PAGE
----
Latest stories from i100
Have you tried new the Independent Digital Edition apps?

Bleacher Report

Daily Quiz
SPONSORED FEATURES
Independent Dating
and  

By clicking 'Search' you
are agreeing to our
Terms of Use.

Day In a Page

The Silk Roads that trace civilisation: Long before the West rose to power, Asian pathways were connecting peoples and places

The Silk Roads that trace civilisation

Long before the West rose to power, Asian pathways were connecting peoples and places
House of Lords: Outcry as donors, fixers and MPs caught up in expenses scandal are ennobled

The honours that shame Britain

Outcry as donors, fixers and MPs caught up in expenses scandal are ennobled
When it comes to street harassment, we need to talk about race

'When it comes to street harassment, we need to talk about race'

Why are black men living the stereotypes and why are we letting them get away with it?
International Tap Festival: Forget Fred Astaire and Ginger Rogers - this dancing is improvised, spontaneous and rhythmic

International Tap Festival comes to the UK

Forget Fred Astaire and Ginger Rogers - this dancing is improvised, spontaneous and rhythmic
War with Isis: Is Turkey's buffer zone in Syria a matter of self-defence – or just anti-Kurd?

Turkey's buffer zone in Syria: self-defence – or just anti-Kurd?

Ankara accused of exacerbating racial division by allowing Turkmen minority to cross the border
Doris Lessing: Acclaimed novelist was kept under MI5 observation for 18 years, newly released papers show

'A subversive brothel keeper and Communist'

Acclaimed novelist Doris Lessing was kept under MI5 observation for 18 years, newly released papers show
Big Blue Live: BBC's Springwatch offshoot swaps back gardens for California's Monterey Bay

BBC heads to the Californian coast

The Big Blue Live crew is preparing for the first of three episodes on Sunday night, filming from boats, planes and an aquarium studio
Austin Bidwell: The Victorian fraudster who shook the Bank of England with the most daring forgery the world had known

Victorian fraudster who shook the Bank of England

Conman Austin Bidwell. was a heartless cad who carried out the most daring forgery the world had known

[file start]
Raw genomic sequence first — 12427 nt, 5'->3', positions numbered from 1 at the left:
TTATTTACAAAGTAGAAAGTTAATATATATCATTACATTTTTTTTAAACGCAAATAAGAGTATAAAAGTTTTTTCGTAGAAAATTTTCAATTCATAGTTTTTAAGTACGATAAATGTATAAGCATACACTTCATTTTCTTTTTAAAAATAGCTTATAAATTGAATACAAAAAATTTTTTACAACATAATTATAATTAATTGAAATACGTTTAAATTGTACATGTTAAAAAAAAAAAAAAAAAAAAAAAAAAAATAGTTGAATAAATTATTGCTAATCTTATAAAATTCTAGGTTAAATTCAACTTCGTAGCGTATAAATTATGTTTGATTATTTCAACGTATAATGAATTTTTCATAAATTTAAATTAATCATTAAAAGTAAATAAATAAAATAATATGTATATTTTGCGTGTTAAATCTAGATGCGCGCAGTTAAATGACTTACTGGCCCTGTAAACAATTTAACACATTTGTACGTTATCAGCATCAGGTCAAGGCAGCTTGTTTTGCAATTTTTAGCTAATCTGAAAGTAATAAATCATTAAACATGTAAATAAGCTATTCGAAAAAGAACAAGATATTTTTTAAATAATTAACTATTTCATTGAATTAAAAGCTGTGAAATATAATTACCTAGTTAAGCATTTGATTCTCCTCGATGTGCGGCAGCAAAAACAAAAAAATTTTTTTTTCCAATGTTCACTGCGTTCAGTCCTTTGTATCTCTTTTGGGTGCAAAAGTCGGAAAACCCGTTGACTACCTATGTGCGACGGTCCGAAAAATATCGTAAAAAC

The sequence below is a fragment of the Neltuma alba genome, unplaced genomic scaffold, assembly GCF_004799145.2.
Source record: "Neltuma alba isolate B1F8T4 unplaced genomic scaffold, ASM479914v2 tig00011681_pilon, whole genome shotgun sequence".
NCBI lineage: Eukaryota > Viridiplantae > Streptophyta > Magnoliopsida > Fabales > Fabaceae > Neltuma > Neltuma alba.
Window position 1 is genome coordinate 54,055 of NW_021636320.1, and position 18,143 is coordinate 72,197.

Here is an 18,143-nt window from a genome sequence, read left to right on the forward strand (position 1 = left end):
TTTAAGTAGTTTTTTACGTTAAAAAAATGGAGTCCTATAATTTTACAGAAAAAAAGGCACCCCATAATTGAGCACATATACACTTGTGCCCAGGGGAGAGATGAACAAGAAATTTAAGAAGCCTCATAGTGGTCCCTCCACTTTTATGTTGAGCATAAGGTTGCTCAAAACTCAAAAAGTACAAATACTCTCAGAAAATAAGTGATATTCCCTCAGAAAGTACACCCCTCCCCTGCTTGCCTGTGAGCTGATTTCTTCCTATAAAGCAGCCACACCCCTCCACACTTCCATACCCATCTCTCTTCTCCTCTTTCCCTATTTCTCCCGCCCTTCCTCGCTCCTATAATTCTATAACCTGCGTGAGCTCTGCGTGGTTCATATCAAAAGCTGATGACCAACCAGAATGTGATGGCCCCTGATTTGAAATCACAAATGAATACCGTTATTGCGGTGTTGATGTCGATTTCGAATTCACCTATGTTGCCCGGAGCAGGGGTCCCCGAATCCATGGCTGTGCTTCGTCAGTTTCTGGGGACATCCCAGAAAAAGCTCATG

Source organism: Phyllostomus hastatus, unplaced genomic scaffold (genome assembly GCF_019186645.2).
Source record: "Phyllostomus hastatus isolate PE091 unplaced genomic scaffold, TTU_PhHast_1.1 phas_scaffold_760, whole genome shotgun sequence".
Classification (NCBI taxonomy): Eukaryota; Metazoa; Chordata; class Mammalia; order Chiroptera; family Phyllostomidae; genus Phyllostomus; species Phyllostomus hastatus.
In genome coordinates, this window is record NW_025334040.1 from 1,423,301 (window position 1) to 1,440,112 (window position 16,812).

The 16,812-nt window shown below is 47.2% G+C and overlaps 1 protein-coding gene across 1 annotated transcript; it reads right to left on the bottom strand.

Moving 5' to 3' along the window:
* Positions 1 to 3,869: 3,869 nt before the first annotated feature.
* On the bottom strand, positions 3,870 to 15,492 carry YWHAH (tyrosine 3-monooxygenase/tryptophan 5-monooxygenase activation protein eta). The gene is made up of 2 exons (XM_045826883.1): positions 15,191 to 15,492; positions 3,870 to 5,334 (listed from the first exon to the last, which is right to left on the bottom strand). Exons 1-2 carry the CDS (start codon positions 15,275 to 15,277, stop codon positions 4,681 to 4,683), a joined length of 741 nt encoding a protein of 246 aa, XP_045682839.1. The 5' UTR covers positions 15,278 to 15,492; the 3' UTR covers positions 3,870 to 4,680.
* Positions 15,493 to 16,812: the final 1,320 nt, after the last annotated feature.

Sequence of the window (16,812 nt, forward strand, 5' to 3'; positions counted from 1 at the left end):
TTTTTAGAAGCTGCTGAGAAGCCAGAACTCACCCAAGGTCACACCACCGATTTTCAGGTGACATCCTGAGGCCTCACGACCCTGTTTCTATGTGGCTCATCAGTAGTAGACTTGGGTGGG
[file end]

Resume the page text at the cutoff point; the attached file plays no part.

Car hacking scandal: Security designed to stop thieves hot-wiring almost every modern motor has been cracked

Car hacking scandal

Security designed to stop thieves hot-wiring almost every modern motor has been cracked
10 best placemats

Take your seat: 10 best placemats

Protect your table and dine in style with a bold new accessory
Ashes 2015: Alastair Cook not the only one to be caught in The Oval mindwarp

Cook not the only one to be caught in The Oval mindwarp

Aussie skipper Michael Clarke was lured into believing that what we witnessed at Edgbaston and Trent Bridge would continue in London, says Kevin Garside
Can Rafael Benitez get the best out of Gareth Bale at Real Madrid?

Can Benitez get the best out of Bale?

Back at the club he watched as a boy, the pressure is on Benitez to find a winning blend from Real's multiple talents. As La Liga begins, Pete Jenson asks if it will be enough to stop Barcelona
Athletics World Championships 2015: Beijing witnesses new stage in the Jessica Ennis-Hill and Katarina Johnson-Thompson heptathlon rivalry

Beijing witnesses new stage in the Jess and Kat rivalry

The last time the two British heptathletes competed, Ennis-Hill was on the way to Olympic gold and Johnson-Thompson was just a promising teenager. But a lot has happened in the following three years
Jeremy Corbyn: Joining a shrewd operator desperate for power as he visits the North East

Jeremy Corbyn interview: A shrewd operator desperate for power

His radical anti-austerity agenda has caught the imagination of the left and politically disaffected and set a staid Labour leadership election alight
Isis executes Palmyra antiquities chief: Defender of ancient city's past was killed for protecting its future

Isis executes Palmyra antiquities chief

Robert Fisk on the defender of the ancient city's past who was killed for protecting its future